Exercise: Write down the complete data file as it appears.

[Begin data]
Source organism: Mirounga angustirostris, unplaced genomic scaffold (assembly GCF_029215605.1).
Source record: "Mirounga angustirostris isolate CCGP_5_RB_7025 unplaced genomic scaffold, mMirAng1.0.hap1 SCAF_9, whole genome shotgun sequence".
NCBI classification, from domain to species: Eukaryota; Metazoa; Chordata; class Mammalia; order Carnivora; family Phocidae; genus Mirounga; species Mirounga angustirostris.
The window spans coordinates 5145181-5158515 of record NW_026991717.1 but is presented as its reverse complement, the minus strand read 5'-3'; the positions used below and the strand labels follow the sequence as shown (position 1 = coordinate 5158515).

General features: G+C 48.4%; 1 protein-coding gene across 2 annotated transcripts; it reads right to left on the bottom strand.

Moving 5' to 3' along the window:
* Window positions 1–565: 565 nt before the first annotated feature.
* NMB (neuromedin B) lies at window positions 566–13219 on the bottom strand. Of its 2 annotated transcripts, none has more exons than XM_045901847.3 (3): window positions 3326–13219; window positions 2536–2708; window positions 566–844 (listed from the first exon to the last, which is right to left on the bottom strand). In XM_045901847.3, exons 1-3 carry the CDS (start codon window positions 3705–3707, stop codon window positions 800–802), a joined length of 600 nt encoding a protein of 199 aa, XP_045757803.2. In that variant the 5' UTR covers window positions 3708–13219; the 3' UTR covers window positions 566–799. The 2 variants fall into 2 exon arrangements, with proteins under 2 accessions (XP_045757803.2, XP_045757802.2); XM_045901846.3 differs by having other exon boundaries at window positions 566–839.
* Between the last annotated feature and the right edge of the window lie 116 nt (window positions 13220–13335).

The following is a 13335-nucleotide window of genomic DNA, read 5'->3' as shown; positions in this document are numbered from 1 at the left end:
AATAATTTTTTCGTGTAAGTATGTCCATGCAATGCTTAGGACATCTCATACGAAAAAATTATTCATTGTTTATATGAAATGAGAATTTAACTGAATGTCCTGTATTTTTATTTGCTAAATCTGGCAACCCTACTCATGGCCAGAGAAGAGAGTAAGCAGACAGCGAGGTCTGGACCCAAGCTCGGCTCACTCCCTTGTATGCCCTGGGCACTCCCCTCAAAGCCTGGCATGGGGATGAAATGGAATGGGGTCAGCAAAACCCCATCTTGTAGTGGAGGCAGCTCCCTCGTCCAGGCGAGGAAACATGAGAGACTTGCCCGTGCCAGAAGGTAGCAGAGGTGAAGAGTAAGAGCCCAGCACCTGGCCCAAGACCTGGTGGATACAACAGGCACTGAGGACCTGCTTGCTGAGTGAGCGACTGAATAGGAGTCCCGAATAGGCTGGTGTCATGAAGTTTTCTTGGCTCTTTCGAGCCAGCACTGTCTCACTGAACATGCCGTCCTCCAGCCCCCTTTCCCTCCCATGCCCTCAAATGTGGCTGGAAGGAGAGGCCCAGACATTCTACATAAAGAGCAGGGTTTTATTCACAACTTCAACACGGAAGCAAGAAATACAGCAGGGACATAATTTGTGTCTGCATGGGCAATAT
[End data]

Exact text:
Source organism: Mirounga angustirostris, unplaced genomic scaffold (assembly GCF_029215605.1).
Source record: "Mirounga angustirostris isolate CCGP_5_RB_7025 unplaced genomic scaffold, mMirAng1.0.hap1 SCAF_9, whole genome shotgun sequence".
NCBI classification, from domain to species: Eukaryota; Metazoa; Chordata; class Mammalia; order Carnivora; family Phocidae; genus Mirounga; species Mirounga angustirostris.
The window spans coordinates 5145181-5158515 of record NW_026991717.1 but is presented as its reverse complement, the minus strand read 5'-3'; the positions used below and the strand labels follow the sequence as shown (position 1 = coordinate 5158515).

General features: G+C 48.4%; 1 protein-coding gene across 2 annotated transcripts; it reads right to left on the bottom strand.

Moving 5' to 3' along the window:
* Window positions 1–565: 565 nt before the first annotated feature.
* NMB (neuromedin B) lies at window positions 566–13219 on the bottom strand. Of its 2 annotated transcripts, none has more exons than XM_045901847.3 (3): window positions 3326–13219; window positions 2536–2708; window positions 566–844 (listed from the first exon to the last, which is right to left on the bottom strand). In XM_045901847.3, exons 1-3 carry the CDS (start codon window positions 3705–3707, stop codon window positions 800–802), a joined length of 600 nt encoding a protein of 199 aa, XP_045757803.2. In that variant the 5' UTR covers window positions 3708–13219; the 3' UTR covers window positions 566–799. The 2 variants fall into 2 exon arrangements, with proteins under 2 accessions (XP_045757803.2, XP_045757802.2); XM_045901846.3 differs by having other exon boundaries at window positions 566–839.
* Between the last annotated feature and the right edge of the window lie 116 nt (window positions 13220–13335).

The following is a 13335-nucleotide window of genomic DNA, read 5'->3' as shown; positions in this document are numbered from 1 at the left end:
AATAATTTTTTCGTGTAAGTATGTCCATGCAATGCTTAGGACATCTCATACGAAAAAATTATTCATTGTTTATATGAAATGAGAATTTAACTGAATGTCCTGTATTTTTATTTGCTAAATCTGGCAACCCTACTCATGGCCAGAGAAGAGAGTAAGCAGACAGCGAGGTCTGGACCCAAGCTCGGCTCACTCCCTTGTATGCCCTGGGCACTCCCCTCAAAGCCTGGCATGGGGATGAAATGGAATGGGGTCAGCAAAACCCCATCTTGTAGTGGAGGCAGCTCCCTCGTCCAGGCGAGGAAACATGAGAGACTTGCCCGTGCCAGAAGGTAGCAGAGGTGAAGAGTAAGAGCCCAGCACCTGGCCCAAGACCTGGTGGATACAACAGGCACTGAGGACCTGCTTGCTGAGTGAGCGACTGAATAGGAGTCCCGAATAGGCTGGTGTCATGAAGTTTTCTTGGCTCTTTCGAGCCAGCACTGTCTCACTGAACATGCCGTCCTCCAGCCCCCTTTCCCTCCCATGCCCTCAAATGTGGCTGGAAGGAGAGGCCCAGACATTCTACATAAAGAGCAGGGTTTTATTCACAACTTCAACACGGAAGCAAGAAATACAGCAGGGACATAATTTGTGTCTGCATGGGCAATAT